Tips to Make Trout Happen This Winter

Well, it would seem that Winter’s cold hand has taken hold around the country, but that doesn’t mean the fly fishing itch doesn’t need to get scratched. Whether you’re planning a multi-day weekend trip or just sneaking out for a few hours, we’ve got a few pointers for you, if winter trout are on your list this holiday season!

Snow Can Be Your Friend

In my experience, I have found snow to be largely in my favor when it’s safe enough to drive out to the trout stream. Not only does it help reduce the angling pressure, but it can also work in your favor fishing wise. The grey cloud cover that comes with snow will help you out by reducing your shadow and making it more difficult for trout to make you out. Snow on the banks, while dangerous, will also help muffle your footsteps again, allowing you to sneak closer to where you think your trophy is holding.

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Sub-Surface is Your Best Bet

While there are still plenty of flies that will be hatching during the winter, these hatches can be sporadic and very dependent on conditions. When I head to the river in the winter, I usually either have a streamer or a nymph at the end of my tippet. Many say the wintertime can be the best time to get aggressive strikes on streamers as the browns and brookies finish up their spawning and are on the feed. But one thing is certain, trout will continue to eat all winter, all you need to do is get the right flies in front of them!

Focus on Deep Water

As water temperatures drop, trout tend to head towards deeper water, to find the warmer water in the middle and bottom sections of the water column. This typically means if you find water that is too deep to see the bottom, usually there will be fish holding there just out of sight. When we’re approaching holes and deep runs in the winter, we usually do our best to make sure our flies are ticking and rolling along the bottom. The takes may be subtle, but the fight will be anything but.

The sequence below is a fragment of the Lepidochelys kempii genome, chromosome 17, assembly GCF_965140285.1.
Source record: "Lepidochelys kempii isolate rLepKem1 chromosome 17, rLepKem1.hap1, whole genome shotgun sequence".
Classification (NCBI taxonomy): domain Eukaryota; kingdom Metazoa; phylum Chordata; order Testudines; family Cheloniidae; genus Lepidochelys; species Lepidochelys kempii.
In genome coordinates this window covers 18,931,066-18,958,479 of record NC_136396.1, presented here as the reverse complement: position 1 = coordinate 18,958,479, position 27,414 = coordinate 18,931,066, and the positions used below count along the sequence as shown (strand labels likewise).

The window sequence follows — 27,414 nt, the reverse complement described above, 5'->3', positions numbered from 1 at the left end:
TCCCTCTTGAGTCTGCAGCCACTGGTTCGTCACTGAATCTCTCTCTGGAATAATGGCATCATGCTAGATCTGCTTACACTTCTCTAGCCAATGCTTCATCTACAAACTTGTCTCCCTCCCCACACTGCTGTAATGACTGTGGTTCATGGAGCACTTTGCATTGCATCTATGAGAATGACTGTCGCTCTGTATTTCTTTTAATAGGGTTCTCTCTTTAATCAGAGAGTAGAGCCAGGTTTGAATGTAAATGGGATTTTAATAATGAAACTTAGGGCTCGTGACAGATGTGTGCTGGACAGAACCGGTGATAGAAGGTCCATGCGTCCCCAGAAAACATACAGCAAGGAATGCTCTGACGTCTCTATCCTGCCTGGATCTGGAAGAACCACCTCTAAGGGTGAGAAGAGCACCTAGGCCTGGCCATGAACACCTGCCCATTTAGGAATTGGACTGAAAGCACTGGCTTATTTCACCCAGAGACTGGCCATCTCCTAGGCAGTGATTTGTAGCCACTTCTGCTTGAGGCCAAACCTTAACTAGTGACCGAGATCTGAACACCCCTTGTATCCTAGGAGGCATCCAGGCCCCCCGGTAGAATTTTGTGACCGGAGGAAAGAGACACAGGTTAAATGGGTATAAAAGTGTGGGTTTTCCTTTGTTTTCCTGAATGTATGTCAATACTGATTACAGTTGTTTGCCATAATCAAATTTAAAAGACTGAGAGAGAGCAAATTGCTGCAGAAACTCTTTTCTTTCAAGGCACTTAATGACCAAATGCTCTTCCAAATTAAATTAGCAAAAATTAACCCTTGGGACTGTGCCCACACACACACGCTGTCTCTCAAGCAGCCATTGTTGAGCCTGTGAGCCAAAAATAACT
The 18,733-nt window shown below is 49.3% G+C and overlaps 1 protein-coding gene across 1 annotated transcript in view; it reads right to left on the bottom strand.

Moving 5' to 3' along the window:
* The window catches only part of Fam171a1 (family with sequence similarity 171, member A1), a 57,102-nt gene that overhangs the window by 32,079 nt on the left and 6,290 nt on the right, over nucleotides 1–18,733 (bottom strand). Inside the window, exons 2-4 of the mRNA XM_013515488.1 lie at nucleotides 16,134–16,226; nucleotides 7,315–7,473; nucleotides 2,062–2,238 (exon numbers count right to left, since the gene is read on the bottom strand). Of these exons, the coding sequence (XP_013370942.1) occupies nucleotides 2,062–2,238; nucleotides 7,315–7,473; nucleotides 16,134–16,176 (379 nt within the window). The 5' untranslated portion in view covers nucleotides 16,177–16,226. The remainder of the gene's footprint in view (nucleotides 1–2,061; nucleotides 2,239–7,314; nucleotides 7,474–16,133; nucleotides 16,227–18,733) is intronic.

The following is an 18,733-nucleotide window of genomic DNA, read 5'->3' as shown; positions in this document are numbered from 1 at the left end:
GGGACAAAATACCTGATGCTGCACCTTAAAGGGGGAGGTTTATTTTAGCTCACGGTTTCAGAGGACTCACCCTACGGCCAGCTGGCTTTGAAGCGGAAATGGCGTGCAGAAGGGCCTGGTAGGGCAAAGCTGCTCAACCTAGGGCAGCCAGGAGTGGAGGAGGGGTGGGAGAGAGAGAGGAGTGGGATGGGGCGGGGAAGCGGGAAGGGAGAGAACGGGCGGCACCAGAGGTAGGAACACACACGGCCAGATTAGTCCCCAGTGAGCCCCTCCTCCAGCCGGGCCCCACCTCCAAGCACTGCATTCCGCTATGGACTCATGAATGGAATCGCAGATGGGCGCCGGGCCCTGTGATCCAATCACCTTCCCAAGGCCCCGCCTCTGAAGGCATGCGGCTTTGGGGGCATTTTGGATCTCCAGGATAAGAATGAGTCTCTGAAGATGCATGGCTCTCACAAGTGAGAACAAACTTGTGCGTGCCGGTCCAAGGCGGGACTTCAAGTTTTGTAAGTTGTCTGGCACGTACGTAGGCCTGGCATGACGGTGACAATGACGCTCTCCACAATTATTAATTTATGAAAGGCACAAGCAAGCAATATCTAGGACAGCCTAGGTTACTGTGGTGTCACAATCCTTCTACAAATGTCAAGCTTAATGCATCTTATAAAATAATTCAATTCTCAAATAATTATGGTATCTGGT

Fish During the Warmest Parts of the Day

Just like you, in the winter, trout like to be as warm as possible. This means that the best time of the day to be out is from mid-morning until mid-afternoon. The warmer air and water temperatures will kick off any hatches that are in the system, and get the fish moving and feeding more actively.

Dry Droppers Are Your Friend

While trout may not be looking up for dries and hoppers on the surface, dry-dropping is always a solid strategy for presenting nymphs in shallower water, especially if your trout are warier in the colder conditions. This technique is especially helpful where spring creeks are concerned, as deeper pools and cuts may not be in high supply. This is one reason we always keep a few bushy stimulators and foam ants in our boxes all year round!

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